Fungal Meningitis Investigation Launched By Congress, As 19 Dead

Lawmakers are calling on the FDA to turn over inspection reports related to the compounding pharmacy believed to be behind a deadly fungal meningitis outbreak, which has sickened more than 250 people throughout the United States and caused 19 deaths. 

The U.S. House of Representatives Energy and Commerce Committee sent a letter (PDF) to the FDA Commissioner, Margaret Hamburg, on October 17, looking for documentation on inspections involving the New England Compounding Center (NECC) going all the way back to 2004.

Epidural steroid injections and other medications mixed at the NECC compounding pharmacy have been linked to fungal meningitis infections in at least 15 states, but additional cases continue to be discovered every day by state and federal health officials.

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The request came as part of a congressional probe into the compounding pharmacy’s practices, as the company reportedly shipped more than 17,500 potentially contaminated epidural steroid injections to 76 facilities in 23 states.

Compounding pharmacies are supposed to supply local hospitals with needed drugs on a per-prescription basis when they cannot get those drugs from commercial drug manufacturers. However, NECC appears to have been working as a below-the-radar drug manufacturer, sending out sales representatives and producing drugs large-scale.

NECC has since stopped all operations and surrendered its compounding pharmacy license in Massachusetts. It has also had its license to do business in Tennessee revoked. That state has been hardest hit by the outbreak.

The number of illnesses related to the fungal meningitis outbreak is expected to continue to increase over the next couple weeks due to a latency period of up to four weeks between the time someone is exposed and when they could begin showing symptoms.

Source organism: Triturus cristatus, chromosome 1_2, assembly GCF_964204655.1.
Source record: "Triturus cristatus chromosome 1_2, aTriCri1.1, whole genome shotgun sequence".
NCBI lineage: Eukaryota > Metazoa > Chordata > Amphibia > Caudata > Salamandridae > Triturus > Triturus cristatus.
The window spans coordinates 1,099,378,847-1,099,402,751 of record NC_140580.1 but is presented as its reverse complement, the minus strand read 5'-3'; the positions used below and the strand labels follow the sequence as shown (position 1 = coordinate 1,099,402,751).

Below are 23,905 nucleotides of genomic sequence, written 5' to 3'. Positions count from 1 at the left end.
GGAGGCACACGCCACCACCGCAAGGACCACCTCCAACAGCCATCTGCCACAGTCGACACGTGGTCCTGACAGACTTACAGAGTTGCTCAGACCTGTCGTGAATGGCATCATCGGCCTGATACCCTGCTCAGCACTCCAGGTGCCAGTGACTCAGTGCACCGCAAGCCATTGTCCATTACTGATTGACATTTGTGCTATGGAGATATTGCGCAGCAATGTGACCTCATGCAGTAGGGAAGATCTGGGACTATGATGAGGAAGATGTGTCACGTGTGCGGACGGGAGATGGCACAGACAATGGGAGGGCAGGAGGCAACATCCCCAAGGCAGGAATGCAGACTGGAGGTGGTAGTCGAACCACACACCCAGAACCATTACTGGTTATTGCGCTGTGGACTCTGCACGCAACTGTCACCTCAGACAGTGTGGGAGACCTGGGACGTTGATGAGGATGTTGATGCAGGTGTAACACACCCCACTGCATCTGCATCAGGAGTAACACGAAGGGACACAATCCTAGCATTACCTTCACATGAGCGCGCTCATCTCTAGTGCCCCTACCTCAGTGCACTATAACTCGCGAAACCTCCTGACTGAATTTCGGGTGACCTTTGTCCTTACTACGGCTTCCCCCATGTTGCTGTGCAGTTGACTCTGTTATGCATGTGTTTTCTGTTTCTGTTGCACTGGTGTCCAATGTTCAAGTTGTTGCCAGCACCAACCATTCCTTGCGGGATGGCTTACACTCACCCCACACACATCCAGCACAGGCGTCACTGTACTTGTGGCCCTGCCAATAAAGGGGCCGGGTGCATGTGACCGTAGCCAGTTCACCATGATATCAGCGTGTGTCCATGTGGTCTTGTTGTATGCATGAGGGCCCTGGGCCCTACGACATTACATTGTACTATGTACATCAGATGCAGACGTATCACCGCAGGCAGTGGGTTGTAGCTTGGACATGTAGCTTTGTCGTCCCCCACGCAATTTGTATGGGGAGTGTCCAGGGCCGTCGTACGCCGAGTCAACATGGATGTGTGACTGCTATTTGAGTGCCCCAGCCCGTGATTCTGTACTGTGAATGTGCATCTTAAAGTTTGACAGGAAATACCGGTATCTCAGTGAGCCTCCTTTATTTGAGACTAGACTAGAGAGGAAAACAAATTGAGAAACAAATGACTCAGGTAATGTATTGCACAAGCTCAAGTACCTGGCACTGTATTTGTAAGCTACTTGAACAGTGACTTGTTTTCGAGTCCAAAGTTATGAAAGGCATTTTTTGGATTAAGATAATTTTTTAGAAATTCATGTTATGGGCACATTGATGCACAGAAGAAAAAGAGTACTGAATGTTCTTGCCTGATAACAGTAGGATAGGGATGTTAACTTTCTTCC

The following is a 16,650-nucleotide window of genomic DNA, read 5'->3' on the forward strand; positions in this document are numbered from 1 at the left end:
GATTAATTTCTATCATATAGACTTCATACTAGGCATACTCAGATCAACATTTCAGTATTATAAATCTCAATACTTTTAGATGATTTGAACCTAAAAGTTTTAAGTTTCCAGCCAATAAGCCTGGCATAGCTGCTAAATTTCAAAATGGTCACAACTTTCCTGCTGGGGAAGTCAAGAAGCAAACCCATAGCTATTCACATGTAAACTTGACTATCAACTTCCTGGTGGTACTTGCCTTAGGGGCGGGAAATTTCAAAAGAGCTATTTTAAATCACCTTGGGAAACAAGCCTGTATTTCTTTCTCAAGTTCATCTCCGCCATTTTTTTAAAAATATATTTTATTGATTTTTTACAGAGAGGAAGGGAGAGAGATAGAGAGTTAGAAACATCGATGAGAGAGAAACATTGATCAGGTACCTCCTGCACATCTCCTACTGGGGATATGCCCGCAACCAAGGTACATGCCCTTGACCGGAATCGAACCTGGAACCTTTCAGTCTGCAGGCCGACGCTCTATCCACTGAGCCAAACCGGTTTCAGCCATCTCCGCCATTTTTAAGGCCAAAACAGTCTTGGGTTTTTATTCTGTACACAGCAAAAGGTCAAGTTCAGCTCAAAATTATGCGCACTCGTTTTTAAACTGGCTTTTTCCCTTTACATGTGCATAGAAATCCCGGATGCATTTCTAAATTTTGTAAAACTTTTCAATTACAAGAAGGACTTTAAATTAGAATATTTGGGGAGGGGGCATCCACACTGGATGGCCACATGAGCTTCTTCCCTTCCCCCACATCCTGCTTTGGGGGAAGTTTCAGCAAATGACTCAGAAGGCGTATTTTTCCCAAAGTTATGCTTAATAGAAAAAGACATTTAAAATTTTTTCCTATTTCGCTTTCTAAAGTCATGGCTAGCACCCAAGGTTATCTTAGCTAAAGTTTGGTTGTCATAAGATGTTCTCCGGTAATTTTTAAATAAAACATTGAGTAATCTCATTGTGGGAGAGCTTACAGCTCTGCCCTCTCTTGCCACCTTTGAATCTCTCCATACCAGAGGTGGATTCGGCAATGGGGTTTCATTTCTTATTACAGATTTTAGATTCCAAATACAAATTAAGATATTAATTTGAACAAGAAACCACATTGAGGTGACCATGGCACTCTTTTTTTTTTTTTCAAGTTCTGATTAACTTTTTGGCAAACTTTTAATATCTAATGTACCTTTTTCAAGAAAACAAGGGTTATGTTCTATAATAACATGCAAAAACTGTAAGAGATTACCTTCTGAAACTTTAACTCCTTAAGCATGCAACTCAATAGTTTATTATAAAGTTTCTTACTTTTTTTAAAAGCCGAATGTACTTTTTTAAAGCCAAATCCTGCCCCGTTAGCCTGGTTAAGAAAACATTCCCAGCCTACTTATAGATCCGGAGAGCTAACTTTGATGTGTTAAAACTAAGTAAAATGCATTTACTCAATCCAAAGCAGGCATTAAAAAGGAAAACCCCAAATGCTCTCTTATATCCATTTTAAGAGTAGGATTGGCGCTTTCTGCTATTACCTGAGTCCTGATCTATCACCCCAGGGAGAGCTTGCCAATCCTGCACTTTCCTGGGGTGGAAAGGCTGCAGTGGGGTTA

The U.S. Centers for Disease Control and Prevention estimates that about 14,000 people in the U.S. received the shot, and the FDA suspects there may be two more drugs that were contaminated as well. All NECC injections have been recalled.

Fungal meningitis is a non-contageous form of meningitis caused by mold that somehow tainted vials of the epidural injections. It causes inflammation of the spinal cord and protective membranes covering the brain. The inflammation generally causes an infection of the fluid surrounding the brain and spinal cord and can also be caused by parasites, viruses and bacterial infection. Individuals with a weakened immune system may be at a particularly high risk of contracting fungal meningitis.

Symptoms of meningitis following an epidural steroid injection may include fever, headache, stiff neck, nausea, vomiting, increased sensitivity to light and mental confusion. As the disease progresses, symptoms may become severe, resulting in seizures, coma and death.

NECC is facing an increasing number of fungal meningitis lawsuits over the outbreak, including both individual injury claims and potential class action suits. The complaints accuse the company of negligence in allowing contaminated drugs onto the market.


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